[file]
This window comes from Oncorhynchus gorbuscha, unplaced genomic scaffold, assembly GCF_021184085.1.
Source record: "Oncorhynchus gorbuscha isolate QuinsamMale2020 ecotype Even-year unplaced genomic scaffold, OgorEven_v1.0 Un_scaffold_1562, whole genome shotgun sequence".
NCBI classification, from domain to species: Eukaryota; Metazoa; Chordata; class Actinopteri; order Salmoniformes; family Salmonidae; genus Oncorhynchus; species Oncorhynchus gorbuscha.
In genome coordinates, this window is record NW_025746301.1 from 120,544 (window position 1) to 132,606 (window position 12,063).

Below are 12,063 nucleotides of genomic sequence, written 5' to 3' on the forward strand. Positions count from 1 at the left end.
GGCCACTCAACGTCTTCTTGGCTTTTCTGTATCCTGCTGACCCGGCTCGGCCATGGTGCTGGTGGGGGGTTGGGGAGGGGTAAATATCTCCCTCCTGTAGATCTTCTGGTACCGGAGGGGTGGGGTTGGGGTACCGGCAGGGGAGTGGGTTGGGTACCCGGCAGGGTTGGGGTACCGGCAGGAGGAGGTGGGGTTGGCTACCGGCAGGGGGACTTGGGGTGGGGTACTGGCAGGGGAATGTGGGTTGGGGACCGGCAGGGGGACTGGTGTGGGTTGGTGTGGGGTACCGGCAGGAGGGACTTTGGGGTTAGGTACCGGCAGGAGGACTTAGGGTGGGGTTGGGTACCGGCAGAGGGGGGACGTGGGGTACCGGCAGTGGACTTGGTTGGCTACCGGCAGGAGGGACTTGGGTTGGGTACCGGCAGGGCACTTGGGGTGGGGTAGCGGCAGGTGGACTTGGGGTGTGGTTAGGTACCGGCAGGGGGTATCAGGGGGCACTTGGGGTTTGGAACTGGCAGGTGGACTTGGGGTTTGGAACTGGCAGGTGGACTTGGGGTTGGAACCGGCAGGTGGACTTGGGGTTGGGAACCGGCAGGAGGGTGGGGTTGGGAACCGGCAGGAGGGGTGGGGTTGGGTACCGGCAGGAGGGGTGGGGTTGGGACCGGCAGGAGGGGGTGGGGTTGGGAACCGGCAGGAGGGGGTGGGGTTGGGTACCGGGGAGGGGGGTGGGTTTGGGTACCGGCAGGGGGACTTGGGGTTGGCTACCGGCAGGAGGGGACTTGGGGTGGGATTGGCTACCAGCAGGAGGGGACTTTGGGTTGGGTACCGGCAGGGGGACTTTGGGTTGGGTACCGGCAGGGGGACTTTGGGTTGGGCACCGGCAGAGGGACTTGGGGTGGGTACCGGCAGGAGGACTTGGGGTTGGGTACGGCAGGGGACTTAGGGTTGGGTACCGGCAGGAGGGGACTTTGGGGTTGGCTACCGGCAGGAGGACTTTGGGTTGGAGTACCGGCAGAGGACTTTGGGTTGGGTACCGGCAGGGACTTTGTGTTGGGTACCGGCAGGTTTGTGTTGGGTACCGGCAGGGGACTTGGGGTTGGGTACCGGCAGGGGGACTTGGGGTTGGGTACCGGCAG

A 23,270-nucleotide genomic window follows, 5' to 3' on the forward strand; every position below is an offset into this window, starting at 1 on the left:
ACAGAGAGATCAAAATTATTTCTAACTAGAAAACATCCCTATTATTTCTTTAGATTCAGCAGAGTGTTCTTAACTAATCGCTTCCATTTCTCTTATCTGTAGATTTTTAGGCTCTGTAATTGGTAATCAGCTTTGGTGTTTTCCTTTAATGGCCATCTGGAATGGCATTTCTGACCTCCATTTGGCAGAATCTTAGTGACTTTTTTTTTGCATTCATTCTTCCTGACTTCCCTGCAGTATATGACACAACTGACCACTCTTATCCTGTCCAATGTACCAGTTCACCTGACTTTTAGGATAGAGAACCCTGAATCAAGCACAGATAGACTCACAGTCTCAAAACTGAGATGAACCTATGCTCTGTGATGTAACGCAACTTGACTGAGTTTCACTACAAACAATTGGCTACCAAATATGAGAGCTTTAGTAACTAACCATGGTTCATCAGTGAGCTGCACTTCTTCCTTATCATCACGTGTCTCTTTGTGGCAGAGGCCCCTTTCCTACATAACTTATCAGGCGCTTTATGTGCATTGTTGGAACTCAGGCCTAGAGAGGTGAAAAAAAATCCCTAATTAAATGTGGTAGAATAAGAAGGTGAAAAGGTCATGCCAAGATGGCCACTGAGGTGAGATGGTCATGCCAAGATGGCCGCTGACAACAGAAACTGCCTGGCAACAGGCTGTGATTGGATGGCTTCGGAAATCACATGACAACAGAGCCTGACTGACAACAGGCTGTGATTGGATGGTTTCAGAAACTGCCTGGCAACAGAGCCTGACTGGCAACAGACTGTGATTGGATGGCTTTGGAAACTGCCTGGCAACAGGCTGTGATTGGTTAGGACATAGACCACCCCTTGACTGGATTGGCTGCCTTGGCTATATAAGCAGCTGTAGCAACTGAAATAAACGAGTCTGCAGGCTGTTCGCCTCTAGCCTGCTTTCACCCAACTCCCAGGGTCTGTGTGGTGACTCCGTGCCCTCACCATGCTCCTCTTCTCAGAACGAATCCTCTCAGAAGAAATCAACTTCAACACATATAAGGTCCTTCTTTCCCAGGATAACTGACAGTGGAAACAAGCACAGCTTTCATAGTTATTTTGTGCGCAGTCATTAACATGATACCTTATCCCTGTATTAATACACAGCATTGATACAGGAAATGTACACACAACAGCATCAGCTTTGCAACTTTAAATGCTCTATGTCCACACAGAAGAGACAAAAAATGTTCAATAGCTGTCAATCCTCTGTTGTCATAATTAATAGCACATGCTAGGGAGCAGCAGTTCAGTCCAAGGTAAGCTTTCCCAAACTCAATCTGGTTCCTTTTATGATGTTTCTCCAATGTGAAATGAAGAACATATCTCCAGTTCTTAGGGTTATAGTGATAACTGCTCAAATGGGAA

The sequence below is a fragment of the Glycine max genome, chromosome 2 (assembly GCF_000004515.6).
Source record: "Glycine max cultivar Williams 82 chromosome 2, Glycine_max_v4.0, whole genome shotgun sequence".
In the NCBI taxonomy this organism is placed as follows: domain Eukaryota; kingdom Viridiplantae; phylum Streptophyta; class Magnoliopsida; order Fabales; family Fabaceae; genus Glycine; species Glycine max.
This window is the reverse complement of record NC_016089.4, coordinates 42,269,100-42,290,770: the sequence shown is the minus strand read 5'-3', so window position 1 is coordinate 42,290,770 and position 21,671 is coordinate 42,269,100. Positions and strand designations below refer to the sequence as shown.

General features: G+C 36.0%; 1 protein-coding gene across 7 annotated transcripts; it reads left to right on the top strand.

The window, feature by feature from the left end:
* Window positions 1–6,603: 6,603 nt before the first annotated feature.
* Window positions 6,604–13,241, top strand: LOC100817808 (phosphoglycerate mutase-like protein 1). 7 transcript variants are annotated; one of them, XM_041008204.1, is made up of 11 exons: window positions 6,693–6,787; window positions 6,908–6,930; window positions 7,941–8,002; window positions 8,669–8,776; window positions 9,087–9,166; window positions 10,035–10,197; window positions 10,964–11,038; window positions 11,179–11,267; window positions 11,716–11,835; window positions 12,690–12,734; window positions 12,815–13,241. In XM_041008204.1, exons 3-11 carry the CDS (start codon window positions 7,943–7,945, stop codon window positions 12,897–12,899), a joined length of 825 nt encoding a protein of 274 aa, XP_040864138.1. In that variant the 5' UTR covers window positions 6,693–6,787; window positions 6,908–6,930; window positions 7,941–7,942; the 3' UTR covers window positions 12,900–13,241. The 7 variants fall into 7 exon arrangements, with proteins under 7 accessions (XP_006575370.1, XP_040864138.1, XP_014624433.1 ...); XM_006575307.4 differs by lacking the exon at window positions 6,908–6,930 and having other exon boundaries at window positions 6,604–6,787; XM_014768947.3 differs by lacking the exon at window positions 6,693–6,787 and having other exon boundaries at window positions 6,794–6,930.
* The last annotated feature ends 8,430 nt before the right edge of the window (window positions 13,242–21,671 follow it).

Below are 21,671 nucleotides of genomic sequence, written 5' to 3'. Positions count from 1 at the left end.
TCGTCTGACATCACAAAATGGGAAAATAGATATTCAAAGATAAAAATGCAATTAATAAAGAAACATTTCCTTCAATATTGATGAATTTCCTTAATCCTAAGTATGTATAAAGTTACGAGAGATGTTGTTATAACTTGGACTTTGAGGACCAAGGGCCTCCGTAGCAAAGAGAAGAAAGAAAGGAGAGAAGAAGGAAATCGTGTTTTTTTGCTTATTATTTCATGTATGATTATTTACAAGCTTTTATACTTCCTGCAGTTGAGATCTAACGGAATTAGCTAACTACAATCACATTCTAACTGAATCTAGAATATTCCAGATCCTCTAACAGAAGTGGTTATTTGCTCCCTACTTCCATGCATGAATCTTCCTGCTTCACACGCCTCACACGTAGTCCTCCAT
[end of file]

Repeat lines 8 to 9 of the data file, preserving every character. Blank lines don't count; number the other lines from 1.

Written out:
ACAGAGAGATCAAAATTATTTCTAACTAGAAAACATCCCTATTATTTCTTTAGATTCAGCAGAGTGTTCTTAACTAATCGCTTCCATTTCTCTTATCTGTAGATTTTTAGGCTCTGTAATTGGTAATCAGCTTTGGTGTTTTCCTTTAATGGCCATCTGGAATGGCATTTCTGACCTCCATTTGGCAGAATCTTAGTGACTTTTTTTTTGCATTCATTCTTCCTGACTTCCCTGCAGTATATGACACAACTGACCACTCTTATCCTGTCCAATGTACCAGTTCACCTGACTTTTAGGATAGAGAACCCTGAATCAAGCACAGATAGACTCACAGTCTCAAAACTGAGATGAACCTATGCTCTGTGATGTAACGCAACTTGACTGAGTTTCACTACAAACAATTGGCTACCAAATATGAGAGCTTTAGTAACTAACCATGGTTCATCAGTGAGCTGCACTTCTTCCTTATCATCACGTGTCTCTTTGTGGCAGAGGCCCCTTTCCTACATAACTTATCAGGCGCTTTATGTGCATTGTTGGAACTCAGGCCTAGAGAGGTGAAAAAAAATCCCTAATTAAATGTGGTAGAATAAGAAGGTGAAAAGGTCATGCCAAGATGGCCACTGAGGTGAGATGGTCATGCCAAGATGGCCGCTGACAACAGAAACTGCCTGGCAACAGGCTGTGATTGGATGGCTTCGGAAATCACATGACAACAGAGCCTGACTGACAACAGGCTGTGATTGGATGGTTTCAGAAACTGCCTGGCAACAGAGCCTGACTGGCAACAGACTGTGATTGGATGGCTTTGGAAACTGCCTGGCAACAGGCTGTGATTGGTTAGGACATAGACCACCCCTTGACTGGATTGGCTGCCTTGGCTATATAAGCAGCTGTAGCAACTGAAATAAACGAGTCTGCAGGCTGTTCGCCTCTAGCCTGCTTTCACCCAACTCCCAGGGTCTGTGTGGTGACTCCGTGCCCTCACCATGCTCCTCTTCTCAGAACGAATCCTCTCAGAAGAAATCAACTTCAACACATATAAGGTCCTTCTTTCCCAGGATAACTGACAGTGGAAACAAGCACAGCTTTCATAGTTATTTTGTGCGCAGTCATTAACATGATACCTTATCCCTGTATTAATACACAGCATTGATACAGGAAATGTACACACAACAGCATCAGCTTTGCAACTTTAAATGCTCTATGTCCACACAGAAGAGACAAAAAATGTTCAATAGCTGTCAATCCTCTGTTGTCATAATTAATAGCACATGCTAGGGAGCAGCAGTTCAGTCCAAGGTAAGCTTTCCCAAACTCAATCTGGTTCCTTTTATGATGTTTCTCCAATGTGAAATGAAGAACATATCTCCAGTTCTTAGGGTTATAGTGATAACTGCTCAAATGGGAA

The sequence below is a fragment of the Glycine max genome, chromosome 2 (assembly GCF_000004515.6).